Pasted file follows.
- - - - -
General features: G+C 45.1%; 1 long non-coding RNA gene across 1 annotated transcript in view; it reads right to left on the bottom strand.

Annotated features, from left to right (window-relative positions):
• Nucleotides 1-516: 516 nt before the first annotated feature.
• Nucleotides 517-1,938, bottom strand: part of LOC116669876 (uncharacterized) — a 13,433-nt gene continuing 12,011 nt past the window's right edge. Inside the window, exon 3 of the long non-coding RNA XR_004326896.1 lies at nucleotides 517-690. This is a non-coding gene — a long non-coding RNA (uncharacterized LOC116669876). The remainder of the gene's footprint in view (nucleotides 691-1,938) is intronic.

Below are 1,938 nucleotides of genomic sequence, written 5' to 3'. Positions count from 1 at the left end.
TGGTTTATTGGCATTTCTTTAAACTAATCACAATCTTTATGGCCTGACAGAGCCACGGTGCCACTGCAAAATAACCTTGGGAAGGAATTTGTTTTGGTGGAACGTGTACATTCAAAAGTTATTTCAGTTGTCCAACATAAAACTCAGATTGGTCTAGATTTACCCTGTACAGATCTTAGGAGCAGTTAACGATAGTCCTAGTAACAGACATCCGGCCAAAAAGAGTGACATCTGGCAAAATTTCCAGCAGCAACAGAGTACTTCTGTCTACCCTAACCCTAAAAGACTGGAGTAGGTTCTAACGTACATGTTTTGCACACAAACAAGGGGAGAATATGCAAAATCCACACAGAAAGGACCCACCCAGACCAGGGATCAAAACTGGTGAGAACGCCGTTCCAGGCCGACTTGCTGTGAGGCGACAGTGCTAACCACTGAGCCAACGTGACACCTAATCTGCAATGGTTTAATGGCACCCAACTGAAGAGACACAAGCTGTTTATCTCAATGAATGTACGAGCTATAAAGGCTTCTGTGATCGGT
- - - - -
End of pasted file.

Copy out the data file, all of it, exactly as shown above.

General features: G+C 45.1%; 1 long non-coding RNA gene across 1 annotated transcript in view; it reads right to left on the bottom strand.

Annotated features, from left to right (window-relative positions):
• Nucleotides 1-516: 516 nt before the first annotated feature.
• Nucleotides 517-1,938, bottom strand: part of LOC116669876 (uncharacterized) — a 13,433-nt gene continuing 12,011 nt past the window's right edge. Inside the window, exon 3 of the long non-coding RNA XR_004326896.1 lies at nucleotides 517-690. This is a non-coding gene — a long non-coding RNA (uncharacterized LOC116669876). The remainder of the gene's footprint in view (nucleotides 691-1,938) is intronic.

Below are 1,938 nucleotides of genomic sequence, written 5' to 3'. Positions count from 1 at the left end.
TGGTTTATTGGCATTTCTTTAAACTAATCACAATCTTTATGGCCTGACAGAGCCACGGTGCCACTGCAAAATAACCTTGGGAAGGAATTTGTTTTGGTGGAACGTGTACATTCAAAAGTTATTTCAGTTGTCCAACATAAAACTCAGATTGGTCTAGATTTACCCTGTACAGATCTTAGGAGCAGTTAACGATAGTCCTAGTAACAGACATCCGGCCAAAAAGAGTGACATCTGGCAAAATTTCCAGCAGCAACAGAGTACTTCTGTCTACCCTAACCCTAAAAGACTGGAGTAGGTTCTAACGTACATGTTTTGCACACAAACAAGGGGAGAATATGCAAAATCCACACAGAAAGGACCCACCCAGACCAGGGATCAAAACTGGTGAGAACGCCGTTCCAGGCCGACTTGCTGTGAGGCGACAGTGCTAACCACTGAGCCAACGTGACACCTAATCTGCAATGGTTTAATGGCACCCAACTGAAGAGACACAAGCTGTTTATCTCAATGAATGTACGAGCTATAAAGGCTTCTGTGATCGGT